Archive for January, 2016

If you are getting married this year and are considering a Wedding Video, here are a just a few tips for a better video (and photos).

  1. If you are having the videographer and photographer come to your room for some pre-ceremony footage, you can save some time if you have the items for detail shots ready to go. This includes your dress, shoes, rings, jewelry, and any other items you would like photographed or included in your video. As for the video itself, if you have music playing in the room, have it turned down or off. We like to add music to your pre-ceremony footage, but we also like to include the natural room sounds (conversations, laughter, etc…), so if there is music playing in the background, this will compete with the added music, and having two songs playing at the same time does not make for good audio.
  2. Have an “unplugged” wedding ceremony. Ask your guests to put away their phones, cameras, and IPads. Shots can be compromised with guests unintentionally getting in the way of or blocking a camera while taking a picture for themselves. We’ve experienced processional and recessional shots unintentionally ruined because some guests have positioned themselves in the aisle to get a picture or video for themselves using their phones/cameras/ IPads and have inadvertanly blocked some of our shots. This can also end up disrupting the flow of the ceremony. You can have your officiant make an announcement before the ceremony for all your guests to put away their phones, cameras, etc…., and that there are photographers and videographers there to get the best photos and video possible for the couple. This also lets your guests enjoy the ceremony and enjoy being in the moment.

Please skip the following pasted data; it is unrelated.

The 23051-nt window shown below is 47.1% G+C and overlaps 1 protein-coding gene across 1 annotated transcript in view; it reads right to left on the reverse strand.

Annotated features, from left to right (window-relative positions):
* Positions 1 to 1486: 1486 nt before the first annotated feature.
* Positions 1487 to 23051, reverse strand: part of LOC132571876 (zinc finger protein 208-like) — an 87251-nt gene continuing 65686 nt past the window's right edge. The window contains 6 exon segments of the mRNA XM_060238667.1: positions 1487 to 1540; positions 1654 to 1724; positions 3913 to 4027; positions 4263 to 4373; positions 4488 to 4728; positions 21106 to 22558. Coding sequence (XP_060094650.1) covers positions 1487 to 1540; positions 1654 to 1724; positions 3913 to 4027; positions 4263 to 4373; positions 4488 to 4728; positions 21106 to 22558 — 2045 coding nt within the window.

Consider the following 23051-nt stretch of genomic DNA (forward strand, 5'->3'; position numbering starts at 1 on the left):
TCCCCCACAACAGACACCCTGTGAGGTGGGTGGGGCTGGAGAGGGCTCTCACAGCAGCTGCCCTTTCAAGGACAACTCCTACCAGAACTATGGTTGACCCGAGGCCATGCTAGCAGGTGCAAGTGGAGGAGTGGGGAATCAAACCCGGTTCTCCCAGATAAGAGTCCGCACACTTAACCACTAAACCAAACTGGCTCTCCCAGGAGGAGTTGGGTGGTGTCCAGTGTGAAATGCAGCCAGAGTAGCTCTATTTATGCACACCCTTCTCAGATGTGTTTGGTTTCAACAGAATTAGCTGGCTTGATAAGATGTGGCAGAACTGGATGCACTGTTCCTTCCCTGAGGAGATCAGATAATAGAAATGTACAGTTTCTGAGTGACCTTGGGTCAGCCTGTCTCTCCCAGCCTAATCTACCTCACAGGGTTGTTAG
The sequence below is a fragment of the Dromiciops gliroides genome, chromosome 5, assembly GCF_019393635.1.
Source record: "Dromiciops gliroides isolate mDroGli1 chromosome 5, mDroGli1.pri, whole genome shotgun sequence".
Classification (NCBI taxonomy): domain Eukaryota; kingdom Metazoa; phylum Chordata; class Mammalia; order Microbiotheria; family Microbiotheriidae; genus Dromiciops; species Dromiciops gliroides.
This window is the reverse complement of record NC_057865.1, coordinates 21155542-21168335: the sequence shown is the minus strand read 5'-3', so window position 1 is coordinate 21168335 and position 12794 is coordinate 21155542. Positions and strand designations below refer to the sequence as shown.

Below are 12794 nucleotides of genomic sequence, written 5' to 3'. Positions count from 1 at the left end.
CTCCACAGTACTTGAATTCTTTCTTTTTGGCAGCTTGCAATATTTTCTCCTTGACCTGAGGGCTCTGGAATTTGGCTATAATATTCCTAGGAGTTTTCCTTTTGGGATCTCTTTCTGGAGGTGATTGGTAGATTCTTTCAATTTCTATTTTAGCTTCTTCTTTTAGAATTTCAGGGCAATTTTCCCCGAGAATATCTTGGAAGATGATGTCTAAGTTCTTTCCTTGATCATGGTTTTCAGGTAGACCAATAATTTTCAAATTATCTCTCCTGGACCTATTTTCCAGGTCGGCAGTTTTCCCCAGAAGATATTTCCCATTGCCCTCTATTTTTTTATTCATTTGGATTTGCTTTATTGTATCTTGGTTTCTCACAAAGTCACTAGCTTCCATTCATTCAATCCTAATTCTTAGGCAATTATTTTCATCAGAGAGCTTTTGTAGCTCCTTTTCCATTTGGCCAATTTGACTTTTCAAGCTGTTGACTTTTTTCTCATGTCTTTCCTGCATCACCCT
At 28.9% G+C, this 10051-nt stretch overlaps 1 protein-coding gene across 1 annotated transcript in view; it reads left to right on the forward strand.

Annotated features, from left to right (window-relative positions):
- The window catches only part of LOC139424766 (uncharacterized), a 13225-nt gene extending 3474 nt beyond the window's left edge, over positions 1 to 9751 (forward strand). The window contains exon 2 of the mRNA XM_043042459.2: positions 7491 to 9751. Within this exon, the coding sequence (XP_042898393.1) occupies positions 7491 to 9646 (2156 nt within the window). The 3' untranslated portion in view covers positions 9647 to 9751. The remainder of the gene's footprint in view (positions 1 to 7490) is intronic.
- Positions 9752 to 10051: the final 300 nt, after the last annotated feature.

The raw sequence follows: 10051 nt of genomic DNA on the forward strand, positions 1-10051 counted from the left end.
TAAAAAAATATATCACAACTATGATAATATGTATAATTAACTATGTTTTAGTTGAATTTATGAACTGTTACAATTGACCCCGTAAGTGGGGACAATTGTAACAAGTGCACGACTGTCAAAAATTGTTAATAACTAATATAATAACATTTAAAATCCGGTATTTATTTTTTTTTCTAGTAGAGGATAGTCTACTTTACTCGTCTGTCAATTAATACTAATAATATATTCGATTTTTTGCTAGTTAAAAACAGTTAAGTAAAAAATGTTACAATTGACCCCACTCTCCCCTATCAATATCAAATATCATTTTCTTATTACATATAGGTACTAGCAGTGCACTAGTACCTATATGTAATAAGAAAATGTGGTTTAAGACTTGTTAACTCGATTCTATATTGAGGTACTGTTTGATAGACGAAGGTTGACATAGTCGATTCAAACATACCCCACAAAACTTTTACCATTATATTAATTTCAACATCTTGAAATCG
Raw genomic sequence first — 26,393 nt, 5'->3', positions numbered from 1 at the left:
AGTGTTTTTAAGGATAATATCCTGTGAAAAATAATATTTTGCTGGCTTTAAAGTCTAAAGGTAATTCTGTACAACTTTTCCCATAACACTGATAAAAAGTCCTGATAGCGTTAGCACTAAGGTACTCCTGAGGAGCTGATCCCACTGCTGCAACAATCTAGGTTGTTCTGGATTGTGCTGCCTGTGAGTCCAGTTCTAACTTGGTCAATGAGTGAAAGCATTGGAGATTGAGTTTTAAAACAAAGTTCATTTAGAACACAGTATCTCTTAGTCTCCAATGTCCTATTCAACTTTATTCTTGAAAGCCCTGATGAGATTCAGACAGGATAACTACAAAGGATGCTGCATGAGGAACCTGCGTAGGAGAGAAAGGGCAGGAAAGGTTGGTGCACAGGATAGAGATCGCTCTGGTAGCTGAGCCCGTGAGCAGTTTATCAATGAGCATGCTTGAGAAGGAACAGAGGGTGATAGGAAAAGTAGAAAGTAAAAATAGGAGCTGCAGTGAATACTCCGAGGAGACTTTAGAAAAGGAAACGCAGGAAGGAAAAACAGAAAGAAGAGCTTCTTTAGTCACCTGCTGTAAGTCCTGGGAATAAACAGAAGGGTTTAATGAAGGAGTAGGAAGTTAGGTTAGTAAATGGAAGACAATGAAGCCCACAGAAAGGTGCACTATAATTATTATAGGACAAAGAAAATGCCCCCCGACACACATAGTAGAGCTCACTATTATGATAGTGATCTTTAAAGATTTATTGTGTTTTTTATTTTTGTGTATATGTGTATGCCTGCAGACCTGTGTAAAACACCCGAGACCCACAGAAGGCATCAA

3. When having your Toasts at your reception, whenever possible, position the “toaster” next to or behind you at your table. This is so we can include everyone in the shot. If the “toaster” is standing away from you, such as on the dance floor away from you or at their own table, then we aren’t able to capture reaction shots of you during the toast and are only able to capture the “toaster”. Having everyone in the shot is the most ideal way of shooting your toasts.
  4. Do your best to not pay attention to the videographer and/or photographer’s presence while we are shooting. It’s a little harder than it sounds, but since our goal is to video/photograph candid moments as they happen, it makes for better shots if you aren’t always aware of the cameras, and it will also make you a little less self conscious. If you pretend we are not there, then the shots will look more natural. Of course this doesn’t apply when doing posed photographs with the photographer, or if the videographer asks for a particular shot.

These are just a few tips to help your videographer and photographer get the best possible shots they can on this, your wedding day. We want you to be able to look back and enjoy your video and photographs and remember this day in the best possible way.

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